This article has been reviewed according to Science X's editorial process and policies. Editors have highlighted the following attributes while ensuring the content's credibility:

fact-checked

trusted source

proofread

Enhancing crop nutritional analysis: Precision agriculture with multi-target regression and hyperspectral imaging

Enhancing crop nutritional analysis: a leap towards precision agriculture with multi-target regression and hyperspectral imaging
Workflow for acquisition and processing of hyperspectral data. Credit: Plant Phenomics (2024). DOI: 10.34133/plantphenomics.0146

Recent advancements in hyperspectral imaging and machine learning have revolutionized the non-destructive monitoring of crop nutritional status, enabling accurate prediction of plant element concentrations. Despite successes, the single-target regression method, which predicts concentrations individually, faces accuracy limitations for certain elements.

Traditional methods offer accuracy but at the cost of being destructive and inefficient for large-scale use. Current research highlights the potential of multi-target regression, which considers relationships between multiple elements, as a promising avenue for enhancing prediction accuracy. Yet, the application of multi-target regression in predicting multiple element concentrations in plants remains underexplored and represents a critical area for future investigation.

Plant Phenomics published research titled "A Multi-Target Regression Method to Predict Element Concentrations in Tomato Leaves Using Hyperspectral Imaging."

This study aimed to enhance the accuracy of predicting element concentrations in tomato leaves through a multi-target regression (MTSC) method, which integrates sequential chaining of predicted element values into original inputs.

Researchers applied this approach to 17 elements and compared it against traditional single-target regression (STR) outcomes, utilizing five different models. The MTSC method showed a significant improvement in prediction accuracy for 10 elements, with notable increases in the coefficient of determination (R2) for elements like Mn, Cu, Co, Fe, and Mg, demonstrating its superiority over STR.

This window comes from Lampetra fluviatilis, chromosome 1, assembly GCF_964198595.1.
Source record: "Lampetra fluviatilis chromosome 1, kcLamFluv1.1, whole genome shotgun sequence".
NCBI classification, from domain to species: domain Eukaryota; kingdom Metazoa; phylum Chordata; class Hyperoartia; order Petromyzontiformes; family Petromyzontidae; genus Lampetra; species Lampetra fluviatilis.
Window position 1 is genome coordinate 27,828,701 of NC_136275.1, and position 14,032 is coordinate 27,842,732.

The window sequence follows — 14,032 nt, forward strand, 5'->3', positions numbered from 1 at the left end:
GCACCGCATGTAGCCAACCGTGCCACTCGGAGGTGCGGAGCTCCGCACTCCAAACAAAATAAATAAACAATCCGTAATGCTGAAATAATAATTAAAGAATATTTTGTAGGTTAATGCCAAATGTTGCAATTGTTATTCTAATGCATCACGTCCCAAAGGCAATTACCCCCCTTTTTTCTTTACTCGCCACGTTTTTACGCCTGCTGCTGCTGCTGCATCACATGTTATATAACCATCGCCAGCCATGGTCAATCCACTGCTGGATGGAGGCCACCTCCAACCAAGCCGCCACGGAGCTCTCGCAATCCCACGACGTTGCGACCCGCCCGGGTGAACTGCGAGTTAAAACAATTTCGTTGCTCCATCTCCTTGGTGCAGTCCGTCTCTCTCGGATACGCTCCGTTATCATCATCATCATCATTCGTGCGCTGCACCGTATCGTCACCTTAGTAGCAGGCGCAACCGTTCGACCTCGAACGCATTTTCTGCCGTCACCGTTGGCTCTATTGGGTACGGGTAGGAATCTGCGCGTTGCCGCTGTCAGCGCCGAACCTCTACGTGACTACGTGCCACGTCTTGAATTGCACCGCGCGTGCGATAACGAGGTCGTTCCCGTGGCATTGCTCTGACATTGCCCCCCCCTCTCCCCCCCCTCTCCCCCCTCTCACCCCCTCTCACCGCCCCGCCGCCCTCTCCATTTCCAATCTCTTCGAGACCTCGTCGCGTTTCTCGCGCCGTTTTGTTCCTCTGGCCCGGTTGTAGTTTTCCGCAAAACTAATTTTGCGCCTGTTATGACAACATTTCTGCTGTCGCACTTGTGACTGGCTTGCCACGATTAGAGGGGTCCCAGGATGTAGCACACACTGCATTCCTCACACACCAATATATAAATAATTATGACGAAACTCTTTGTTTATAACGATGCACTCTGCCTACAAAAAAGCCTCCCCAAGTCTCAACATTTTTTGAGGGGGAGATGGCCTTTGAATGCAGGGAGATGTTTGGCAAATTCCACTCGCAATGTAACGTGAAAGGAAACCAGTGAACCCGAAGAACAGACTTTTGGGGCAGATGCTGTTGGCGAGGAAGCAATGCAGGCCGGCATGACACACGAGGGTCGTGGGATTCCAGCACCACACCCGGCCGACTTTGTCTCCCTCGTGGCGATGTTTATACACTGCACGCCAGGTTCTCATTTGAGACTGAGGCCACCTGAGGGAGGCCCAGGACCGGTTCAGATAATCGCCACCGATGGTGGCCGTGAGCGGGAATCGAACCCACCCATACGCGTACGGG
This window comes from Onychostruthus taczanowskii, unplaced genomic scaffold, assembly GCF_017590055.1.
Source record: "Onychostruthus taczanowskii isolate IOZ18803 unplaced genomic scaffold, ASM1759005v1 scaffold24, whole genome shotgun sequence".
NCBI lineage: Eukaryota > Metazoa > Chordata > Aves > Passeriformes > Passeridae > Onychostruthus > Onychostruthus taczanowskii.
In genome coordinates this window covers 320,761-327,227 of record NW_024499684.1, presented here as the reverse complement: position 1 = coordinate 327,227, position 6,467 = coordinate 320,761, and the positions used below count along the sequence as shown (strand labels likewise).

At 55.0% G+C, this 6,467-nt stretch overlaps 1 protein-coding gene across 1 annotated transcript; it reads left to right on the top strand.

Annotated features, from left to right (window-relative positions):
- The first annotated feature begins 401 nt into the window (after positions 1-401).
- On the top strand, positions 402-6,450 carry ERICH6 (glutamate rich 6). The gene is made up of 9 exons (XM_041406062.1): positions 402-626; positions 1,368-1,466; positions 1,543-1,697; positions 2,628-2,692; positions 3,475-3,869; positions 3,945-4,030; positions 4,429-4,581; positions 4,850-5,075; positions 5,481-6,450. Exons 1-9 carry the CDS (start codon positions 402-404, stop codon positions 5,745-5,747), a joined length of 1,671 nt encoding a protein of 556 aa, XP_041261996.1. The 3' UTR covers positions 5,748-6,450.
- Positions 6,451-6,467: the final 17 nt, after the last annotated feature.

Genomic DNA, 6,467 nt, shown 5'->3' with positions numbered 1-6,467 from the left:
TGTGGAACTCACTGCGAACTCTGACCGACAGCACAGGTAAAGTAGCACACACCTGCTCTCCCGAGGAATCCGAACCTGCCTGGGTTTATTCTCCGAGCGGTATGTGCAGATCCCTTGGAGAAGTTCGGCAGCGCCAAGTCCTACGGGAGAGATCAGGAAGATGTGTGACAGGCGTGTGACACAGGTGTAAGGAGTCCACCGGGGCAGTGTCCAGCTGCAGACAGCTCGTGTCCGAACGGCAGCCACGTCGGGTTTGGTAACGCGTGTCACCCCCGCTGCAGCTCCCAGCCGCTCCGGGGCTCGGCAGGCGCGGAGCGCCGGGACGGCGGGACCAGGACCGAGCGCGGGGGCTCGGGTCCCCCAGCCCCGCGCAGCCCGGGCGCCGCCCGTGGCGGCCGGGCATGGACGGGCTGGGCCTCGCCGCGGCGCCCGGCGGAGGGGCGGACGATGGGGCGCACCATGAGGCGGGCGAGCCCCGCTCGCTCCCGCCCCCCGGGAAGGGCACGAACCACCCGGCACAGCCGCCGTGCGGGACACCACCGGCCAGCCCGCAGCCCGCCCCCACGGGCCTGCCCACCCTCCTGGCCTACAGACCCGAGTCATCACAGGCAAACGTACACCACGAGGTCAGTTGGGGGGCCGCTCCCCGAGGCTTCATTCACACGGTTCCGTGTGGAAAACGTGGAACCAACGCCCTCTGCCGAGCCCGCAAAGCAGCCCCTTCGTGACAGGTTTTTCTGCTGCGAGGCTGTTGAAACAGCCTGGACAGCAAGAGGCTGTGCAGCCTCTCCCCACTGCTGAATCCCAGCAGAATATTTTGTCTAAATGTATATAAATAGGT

Their experiments evaluated the variability of the hyperspectral data and showed significant differences within and across tomato plants, which underlines the data's complexity. Initial predictions using STR revealed that certain elements, such as Mg, Mo, and Ca, had relatively higher R2 values, indicating decent model performance.

However, for elements with lower prediction accuracies in STR, MTSC offered a promising alternative, significantly improving accuracy for a subset of elements, including Mg, P, S, Mn, Fe, Co, Cu, Sr, Mo, and Cd. This improvement was most pronounced in the Random Forest (RF) model, which showed the highest average increases in R2 and reductions in root mean square error (RMSE).

The effectiveness of the MTSC method was further validated on a test dataset, with predictions for the 10 improved elements outperforming STR predictions. This method's success highlights the importance of considering inter-element relationships and the potential of non-linear machine learning models like RF to exploit these connections for better prediction .

Overall, these findings underscore the MTSC method's capability to enhance element concentration predictions in significantly and illustrate the method's advantage in incorporating complex inter-elemental relationships, thereby offering a more accurate and holistic approach to predicting plant .

More information: Andrés Aguilar Ariza et al, A Multi-Target Regression Method to Predict Element Concentrations in Tomato Leaves Using Hyperspectral Imaging, Plant Phenomics (2024). DOI: 10.34133/plantphenomics.0146

Citation: Enhancing crop nutritional analysis: Precision agriculture with multi-target regression and hyperspectral imaging (2024, March 13) retrieved 21 May 2024 from https://phys.org/news/2024-03-crop-nutritional-analysis-precision-agriculture.html
This document is subject to copyright. Apart from any fair dealing for the purpose of private study or research, no part may be reproduced without the written permission. The content is provided for information purposes only.

Explore further

GenoDrawing: Pioneering plant phenotyping with autoencoders and SNP markers

0 shares

Feedback to editors